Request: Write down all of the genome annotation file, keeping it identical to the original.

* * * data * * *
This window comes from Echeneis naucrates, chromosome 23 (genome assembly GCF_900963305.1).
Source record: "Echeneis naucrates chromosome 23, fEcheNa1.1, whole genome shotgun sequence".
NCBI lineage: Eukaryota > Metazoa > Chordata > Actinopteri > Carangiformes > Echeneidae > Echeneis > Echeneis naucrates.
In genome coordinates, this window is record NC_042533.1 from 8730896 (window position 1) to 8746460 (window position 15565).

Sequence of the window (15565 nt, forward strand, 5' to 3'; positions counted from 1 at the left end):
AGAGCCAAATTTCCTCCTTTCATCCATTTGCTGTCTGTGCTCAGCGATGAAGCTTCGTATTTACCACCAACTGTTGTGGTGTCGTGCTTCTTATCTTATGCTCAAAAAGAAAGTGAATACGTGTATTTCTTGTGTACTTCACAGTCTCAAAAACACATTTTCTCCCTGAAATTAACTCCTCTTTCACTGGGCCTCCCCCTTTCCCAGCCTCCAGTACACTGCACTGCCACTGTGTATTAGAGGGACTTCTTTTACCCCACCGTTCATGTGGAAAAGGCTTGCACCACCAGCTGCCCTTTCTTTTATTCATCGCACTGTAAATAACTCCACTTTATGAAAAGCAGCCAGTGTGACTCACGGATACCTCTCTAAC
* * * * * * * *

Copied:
This window comes from Echeneis naucrates, chromosome 23 (genome assembly GCF_900963305.1).
Source record: "Echeneis naucrates chromosome 23, fEcheNa1.1, whole genome shotgun sequence".
NCBI lineage: Eukaryota > Metazoa > Chordata > Actinopteri > Carangiformes > Echeneidae > Echeneis > Echeneis naucrates.
In genome coordinates, this window is record NC_042533.1 from 8730896 (window position 1) to 8746460 (window position 15565).

Sequence of the window (15565 nt, forward strand, 5' to 3'; positions counted from 1 at the left end):
AGAGCCAAATTTCCTCCTTTCATCCATTTGCTGTCTGTGCTCAGCGATGAAGCTTCGTATTTACCACCAACTGTTGTGGTGTCGTGCTTCTTATCTTATGCTCAAAAAGAAAGTGAATACGTGTATTTCTTGTGTACTTCACAGTCTCAAAAACACATTTTCTCCCTGAAATTAACTCCTCTTTCACTGGGCCTCCCCCTTTCCCAGCCTCCAGTACACTGCACTGCCACTGTGTATTAGAGGGACTTCTTTTACCCCACCGTTCATGTGGAAAAGGCTTGCACCACCAGCTGCCCTTTCTTTTATTCATCGCACTGTAAATAACTCCACTTTATGAAAAGCAGCCAGTGTGACTCACGGATACCTCTCTAAC